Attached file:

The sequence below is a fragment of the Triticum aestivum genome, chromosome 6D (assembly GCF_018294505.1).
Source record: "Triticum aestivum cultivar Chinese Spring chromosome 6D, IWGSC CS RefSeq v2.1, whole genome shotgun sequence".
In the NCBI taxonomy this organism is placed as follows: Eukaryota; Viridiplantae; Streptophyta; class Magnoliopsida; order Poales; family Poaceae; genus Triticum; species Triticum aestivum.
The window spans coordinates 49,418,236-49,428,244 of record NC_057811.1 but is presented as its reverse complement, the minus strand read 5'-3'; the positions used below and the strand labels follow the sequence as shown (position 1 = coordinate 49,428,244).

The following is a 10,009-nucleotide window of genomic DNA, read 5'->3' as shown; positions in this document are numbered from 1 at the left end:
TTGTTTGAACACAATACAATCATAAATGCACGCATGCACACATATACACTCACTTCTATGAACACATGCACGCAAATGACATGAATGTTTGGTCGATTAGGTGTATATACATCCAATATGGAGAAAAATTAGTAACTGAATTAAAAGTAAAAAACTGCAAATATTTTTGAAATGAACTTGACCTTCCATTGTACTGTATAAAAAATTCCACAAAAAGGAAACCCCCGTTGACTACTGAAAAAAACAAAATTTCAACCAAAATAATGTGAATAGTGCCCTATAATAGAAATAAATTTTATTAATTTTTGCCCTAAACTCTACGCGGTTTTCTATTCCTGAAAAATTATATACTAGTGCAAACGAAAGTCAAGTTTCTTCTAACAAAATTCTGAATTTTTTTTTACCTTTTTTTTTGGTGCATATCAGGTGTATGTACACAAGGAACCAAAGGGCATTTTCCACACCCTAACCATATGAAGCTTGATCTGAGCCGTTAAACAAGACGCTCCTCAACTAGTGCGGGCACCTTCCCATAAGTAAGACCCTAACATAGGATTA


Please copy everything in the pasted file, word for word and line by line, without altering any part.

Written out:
The sequence below is a fragment of the Triticum aestivum genome, chromosome 6D (assembly GCF_018294505.1).
Source record: "Triticum aestivum cultivar Chinese Spring chromosome 6D, IWGSC CS RefSeq v2.1, whole genome shotgun sequence".
In the NCBI taxonomy this organism is placed as follows: Eukaryota; Viridiplantae; Streptophyta; class Magnoliopsida; order Poales; family Poaceae; genus Triticum; species Triticum aestivum.
The window spans coordinates 49,418,236-49,428,244 of record NC_057811.1 but is presented as its reverse complement, the minus strand read 5'-3'; the positions used below and the strand labels follow the sequence as shown (position 1 = coordinate 49,428,244).

The following is a 10,009-nucleotide window of genomic DNA, read 5'->3' as shown; positions in this document are numbered from 1 at the left end:
TTGTTTGAACACAATACAATCATAAATGCACGCATGCACACATATACACTCACTTCTATGAACACATGCACGCAAATGACATGAATGTTTGGTCGATTAGGTGTATATACATCCAATATGGAGAAAAATTAGTAACTGAATTAAAAGTAAAAAACTGCAAATATTTTTGAAATGAACTTGACCTTCCATTGTACTGTATAAAAAATTCCACAAAAAGGAAACCCCCGTTGACTACTGAAAAAAACAAAATTTCAACCAAAATAATGTGAATAGTGCCCTATAATAGAAATAAATTTTATTAATTTTTGCCCTAAACTCTACGCGGTTTTCTATTCCTGAAAAATTATATACTAGTGCAAACGAAAGTCAAGTTTCTTCTAACAAAATTCTGAATTTTTTTTTACCTTTTTTTTTGGTGCATATCAGGTGTATGTACACAAGGAACCAAAGGGCATTTTCCACACCCTAACCATATGAAGCTTGATCTGAGCCGTTAAACAAGACGCTCCTCAACTAGTGCGGGCACCTTCCCATAAGTAAGACCCTAACATAGGATTA